Throughout the ages, men have been intuitively aware of the existence of such an inner centre that guided their life journeys. The Greeks called this centre man’s inner “daimon” (meaning “to be motivated by a spiritual force”). In ancient Egypt, this inner force was expressed as the concept of the “Ba” (soul) and the Romans worshiped it as the “genius” native to each individual.
Jung once asked himself, “What is it, in the end, that induces a man to go his own way and to rise out of unconscious identity with the mass as out of a swathing mist?” He concluded, “It is what is commonly called vocation: an irrational factor that destines a man to emancipate himself from the herd and from its well-worn paths. Anyone with a vocation hears that voice of his inner man: he is called.”
There’s a moment in our lives when we awaken to this inner vocation. When we listen to our soft, innermost voices, we become like aliens in society. We stop caring about what our parents, families, friends and cultures pressure us to be. We crave more. This is the moment when our spiritual journeys begin. This is the moment when we begin our unique tasks of individuation. And this is always something different for each of us.
The soul knows that there is only one way to fulfil itself, and that is through creating balance with the inner and outer, ego and spiritual self. Perhaps the oldest truth of all self-discovery is that the only way out is through. In other words, the only way to leave behind our emptiness and unhappiness, is to embark on a journey through the ego.
6 Benefits of Individuation
Individuation is not only the process of cultivating wholeness and becoming our “authentic and true selves.” It is also the process of becoming a fully mature human being.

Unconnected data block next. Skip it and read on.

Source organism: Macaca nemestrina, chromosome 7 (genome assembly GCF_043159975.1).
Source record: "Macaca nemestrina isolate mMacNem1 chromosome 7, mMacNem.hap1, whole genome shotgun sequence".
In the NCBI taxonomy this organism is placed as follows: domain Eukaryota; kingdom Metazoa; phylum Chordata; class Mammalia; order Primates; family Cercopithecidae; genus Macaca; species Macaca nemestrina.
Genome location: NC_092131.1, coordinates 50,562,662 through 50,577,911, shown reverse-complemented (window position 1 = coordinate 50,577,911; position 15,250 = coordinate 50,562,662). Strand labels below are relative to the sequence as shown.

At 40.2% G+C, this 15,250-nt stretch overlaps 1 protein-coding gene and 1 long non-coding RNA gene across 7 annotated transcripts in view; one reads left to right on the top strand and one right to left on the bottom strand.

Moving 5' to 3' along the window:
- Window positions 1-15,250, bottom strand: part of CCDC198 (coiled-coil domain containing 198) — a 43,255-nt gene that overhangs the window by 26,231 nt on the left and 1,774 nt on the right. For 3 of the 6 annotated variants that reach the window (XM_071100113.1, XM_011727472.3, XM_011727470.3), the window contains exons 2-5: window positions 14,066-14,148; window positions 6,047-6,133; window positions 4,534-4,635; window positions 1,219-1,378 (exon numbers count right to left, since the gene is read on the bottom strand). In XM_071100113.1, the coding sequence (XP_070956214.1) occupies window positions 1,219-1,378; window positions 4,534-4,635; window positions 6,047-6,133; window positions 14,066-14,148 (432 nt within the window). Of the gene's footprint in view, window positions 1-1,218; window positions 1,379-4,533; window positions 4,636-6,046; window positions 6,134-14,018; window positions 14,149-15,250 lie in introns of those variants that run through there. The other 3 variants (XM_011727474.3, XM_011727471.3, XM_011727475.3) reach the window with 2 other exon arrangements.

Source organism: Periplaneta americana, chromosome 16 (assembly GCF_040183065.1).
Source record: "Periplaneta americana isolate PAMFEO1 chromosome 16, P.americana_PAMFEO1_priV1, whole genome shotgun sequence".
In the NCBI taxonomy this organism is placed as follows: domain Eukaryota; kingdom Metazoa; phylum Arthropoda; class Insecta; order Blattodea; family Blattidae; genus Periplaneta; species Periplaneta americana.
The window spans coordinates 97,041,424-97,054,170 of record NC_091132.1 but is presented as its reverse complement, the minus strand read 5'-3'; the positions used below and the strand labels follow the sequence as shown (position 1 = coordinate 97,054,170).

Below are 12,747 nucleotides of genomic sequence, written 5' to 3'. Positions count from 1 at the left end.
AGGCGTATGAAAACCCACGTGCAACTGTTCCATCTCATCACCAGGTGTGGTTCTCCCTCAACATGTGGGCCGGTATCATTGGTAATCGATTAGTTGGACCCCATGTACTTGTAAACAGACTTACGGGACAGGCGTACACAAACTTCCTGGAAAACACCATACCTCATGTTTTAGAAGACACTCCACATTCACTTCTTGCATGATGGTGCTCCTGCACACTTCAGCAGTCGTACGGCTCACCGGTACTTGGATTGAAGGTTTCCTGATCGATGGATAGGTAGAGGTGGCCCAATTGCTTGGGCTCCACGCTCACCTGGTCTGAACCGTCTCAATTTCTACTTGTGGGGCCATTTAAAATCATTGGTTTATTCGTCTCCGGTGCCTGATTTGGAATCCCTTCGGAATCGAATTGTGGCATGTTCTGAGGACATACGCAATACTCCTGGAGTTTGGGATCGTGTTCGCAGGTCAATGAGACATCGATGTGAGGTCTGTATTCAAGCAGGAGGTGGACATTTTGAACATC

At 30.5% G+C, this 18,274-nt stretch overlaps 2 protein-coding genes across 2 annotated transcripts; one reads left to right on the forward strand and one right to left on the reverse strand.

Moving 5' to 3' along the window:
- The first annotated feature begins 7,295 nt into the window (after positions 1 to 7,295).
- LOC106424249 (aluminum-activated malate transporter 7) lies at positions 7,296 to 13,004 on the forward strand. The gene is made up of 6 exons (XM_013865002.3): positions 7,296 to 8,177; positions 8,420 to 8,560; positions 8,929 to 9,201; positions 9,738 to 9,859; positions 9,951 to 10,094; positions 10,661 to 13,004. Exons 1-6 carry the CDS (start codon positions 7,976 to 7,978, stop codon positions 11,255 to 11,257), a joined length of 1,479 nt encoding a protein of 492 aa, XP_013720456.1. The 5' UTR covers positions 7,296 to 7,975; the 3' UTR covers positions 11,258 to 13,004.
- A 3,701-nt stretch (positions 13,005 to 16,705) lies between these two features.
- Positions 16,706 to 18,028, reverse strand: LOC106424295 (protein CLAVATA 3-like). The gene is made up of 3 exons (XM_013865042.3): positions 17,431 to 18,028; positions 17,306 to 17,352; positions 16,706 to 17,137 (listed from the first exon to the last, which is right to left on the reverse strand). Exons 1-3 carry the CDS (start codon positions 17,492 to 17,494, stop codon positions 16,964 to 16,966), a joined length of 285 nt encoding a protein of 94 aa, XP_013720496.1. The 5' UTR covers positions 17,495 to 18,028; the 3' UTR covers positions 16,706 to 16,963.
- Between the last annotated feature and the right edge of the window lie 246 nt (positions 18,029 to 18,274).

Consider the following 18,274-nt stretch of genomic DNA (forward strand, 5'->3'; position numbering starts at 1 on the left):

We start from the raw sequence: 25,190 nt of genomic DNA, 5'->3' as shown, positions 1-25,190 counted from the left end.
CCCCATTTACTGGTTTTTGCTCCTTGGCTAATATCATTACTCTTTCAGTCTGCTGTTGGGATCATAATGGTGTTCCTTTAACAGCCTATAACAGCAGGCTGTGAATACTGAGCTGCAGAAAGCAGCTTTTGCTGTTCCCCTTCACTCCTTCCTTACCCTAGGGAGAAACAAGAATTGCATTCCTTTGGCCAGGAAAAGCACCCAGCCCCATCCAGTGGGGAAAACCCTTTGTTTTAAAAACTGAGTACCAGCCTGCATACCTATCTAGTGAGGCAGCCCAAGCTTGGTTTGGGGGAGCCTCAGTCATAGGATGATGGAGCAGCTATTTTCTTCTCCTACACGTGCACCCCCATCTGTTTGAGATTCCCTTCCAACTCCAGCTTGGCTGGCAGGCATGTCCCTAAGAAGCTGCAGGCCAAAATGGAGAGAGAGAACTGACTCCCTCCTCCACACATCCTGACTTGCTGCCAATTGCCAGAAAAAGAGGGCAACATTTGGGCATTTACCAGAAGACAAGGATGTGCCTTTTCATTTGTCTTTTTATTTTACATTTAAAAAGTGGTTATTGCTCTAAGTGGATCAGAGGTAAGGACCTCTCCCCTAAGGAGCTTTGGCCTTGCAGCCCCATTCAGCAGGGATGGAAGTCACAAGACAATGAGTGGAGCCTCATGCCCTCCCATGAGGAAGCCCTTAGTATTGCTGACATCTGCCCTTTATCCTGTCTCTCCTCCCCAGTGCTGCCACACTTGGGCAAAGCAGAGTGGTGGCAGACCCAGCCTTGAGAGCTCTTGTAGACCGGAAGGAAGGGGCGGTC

At different points throughout our lives, we’ll receive different callings and come across new doors that await us. When we are young, these callings might manifest themselves as the formation of our personalities. As we grow older, these callings might manifest themselves as learning empathy, or community. Each calling is just as necessary as the next. We can only move on once we’ve completely integrated the lesson each door has in store for us.
By successfully progressing through our individuation, we can:
- Become aware of our social personas, and how they are not our True Selves.
- Become aware of how our subpersonalities operate, healing and then embracing them from the holistic perspective of the Self.
- Become aware of our core wounds and shadow selves that prevent us from experiencing the wholeness of our egos.
- Awaken to our state of disconnection and soul loss, allowing us to embarking upon our spiritual journeys in order to discover our place in the world. This allows us to embody our purpose or vocation.
- Cultivate a conscious relationship to Spirit and in doing so enjoy intimacy with all of life, and experiencing oneness with all things and with the Universe as a whole.
- Cultivate a conscious relationship with Soul and thus discover our unique and ultimate place in the world, allowing us to serve the world most effectively as older souls.
When we awaken to our deepest longing for growth and our honest desire for love, we enter the realm of Spirit. As we progressively mature, we begin to realize that we are like waves existing within the One great Sacred Ocean.